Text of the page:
若把問題看成正面的資源(樸門設計原則之一)，那麼辦法就多了。這項原則提醒我們，把多餘的東西視為物資。在這個例子裏，沒被善用的物資就是洗衣機所產生的灰水，那要怎麼利用呢? 注意看洗衣機下方的陽臺是閒置不用的，如果我們在這裏把水收集起來，就可以在這片空地上種很多菜。我們可以請樓上住戶買環保洗衣粉，而樓下原本沒用的水塔便可發揮灰水貯存和過濾的功能，做為澆菜水。多餘的水就從陽臺的排水管排出去。樓下住戶就不會再抗議了。他們和整棟公寓的人都可以享受到植物帶來的空氣冷卻效果，樓下住家也有菜可吃。樓下住戶改用環保洗衣粉之後，也會因為鄰居關係改善而受惠。There are many ways we can treat the problem as a solution (a permaculture principle). This principle reminds us to regard excesses as resources. In this case the greywater from the washing machine is an unused excess. How can we use it? Notice the unused balcony below the washing machine: if we just collect the water here, it could sustain an enormous amount of vegetation on the unused balcony. We could ask the upper apartment to use an environmentally-friendly detergent and we could reposition the unused water tank below to collect and filter excess water from the first roof for irrigation. Any excess water would go into the balcony’s existing drainage system. Residents on the lower floors would no longer complain about this problem. They and the entire neighborhood would benefit from the cooling provided by vegetation. The balcony owner would benefit from the production of useful plant species. After switching to environmentally friendly detergent, the laundry-doers would benefit by regaining peaceful association with neighbors. This is a good example of the intricate and integrated design required of permaculture designers, and attests to the fact that much of our work relies heavily on social relations. Communication skills are probably the most useful skills a permaculture designer could learn, and we can always use more communication professionals in the permaculture design field!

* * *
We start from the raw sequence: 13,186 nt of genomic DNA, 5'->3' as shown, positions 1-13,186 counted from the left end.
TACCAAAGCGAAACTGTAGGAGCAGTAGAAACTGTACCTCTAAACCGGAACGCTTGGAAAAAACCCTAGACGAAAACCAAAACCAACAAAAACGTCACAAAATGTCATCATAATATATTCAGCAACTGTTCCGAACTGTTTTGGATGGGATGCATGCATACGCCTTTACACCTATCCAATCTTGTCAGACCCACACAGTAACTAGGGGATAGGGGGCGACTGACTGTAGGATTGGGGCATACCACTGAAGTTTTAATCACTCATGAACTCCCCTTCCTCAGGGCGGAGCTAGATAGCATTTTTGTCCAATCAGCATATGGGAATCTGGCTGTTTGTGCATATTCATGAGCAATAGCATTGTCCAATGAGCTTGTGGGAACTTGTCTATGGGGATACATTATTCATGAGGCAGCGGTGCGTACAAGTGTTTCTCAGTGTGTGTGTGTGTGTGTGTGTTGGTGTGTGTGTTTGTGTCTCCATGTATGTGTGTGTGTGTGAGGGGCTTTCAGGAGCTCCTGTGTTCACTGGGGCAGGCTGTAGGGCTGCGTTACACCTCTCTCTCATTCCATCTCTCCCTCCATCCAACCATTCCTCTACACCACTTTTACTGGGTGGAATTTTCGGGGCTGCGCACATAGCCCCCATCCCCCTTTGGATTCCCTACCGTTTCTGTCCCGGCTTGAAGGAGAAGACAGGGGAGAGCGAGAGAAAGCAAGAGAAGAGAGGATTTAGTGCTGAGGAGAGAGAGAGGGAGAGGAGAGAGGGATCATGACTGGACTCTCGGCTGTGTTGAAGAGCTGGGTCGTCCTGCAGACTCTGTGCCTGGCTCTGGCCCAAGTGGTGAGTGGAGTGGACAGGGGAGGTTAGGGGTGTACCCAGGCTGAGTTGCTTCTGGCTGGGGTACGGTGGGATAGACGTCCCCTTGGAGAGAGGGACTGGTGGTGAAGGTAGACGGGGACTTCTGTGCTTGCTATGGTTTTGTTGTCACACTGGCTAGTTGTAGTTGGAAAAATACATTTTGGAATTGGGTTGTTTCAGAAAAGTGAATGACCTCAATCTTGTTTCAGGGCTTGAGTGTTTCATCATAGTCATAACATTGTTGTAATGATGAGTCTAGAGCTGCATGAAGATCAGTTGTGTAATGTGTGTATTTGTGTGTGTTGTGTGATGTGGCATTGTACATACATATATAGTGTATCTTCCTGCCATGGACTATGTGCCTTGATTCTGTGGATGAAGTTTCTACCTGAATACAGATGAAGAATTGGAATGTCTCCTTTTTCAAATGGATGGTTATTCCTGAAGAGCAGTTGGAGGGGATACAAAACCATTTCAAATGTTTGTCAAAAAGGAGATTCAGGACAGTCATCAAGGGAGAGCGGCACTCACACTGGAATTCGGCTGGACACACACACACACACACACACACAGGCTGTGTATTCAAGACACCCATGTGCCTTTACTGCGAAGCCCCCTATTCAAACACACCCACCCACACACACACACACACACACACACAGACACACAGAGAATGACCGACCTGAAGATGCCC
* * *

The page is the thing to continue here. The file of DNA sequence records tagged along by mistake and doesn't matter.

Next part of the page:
Note for better design: As a rule, it is NOT GOOD to store greywater, which can contain harmful microbes, but rather to immediately direct it into healthy soil. In the above situation, it would be safer and more sanitary to use the metal tank for rainwater only, and to redirect the laundry greywater into a smaller tank for immediate use on vegetables. Greywater contains many good nutrients that plants may not otherwise receive. It can be a helpful solution when there is no other source of water available.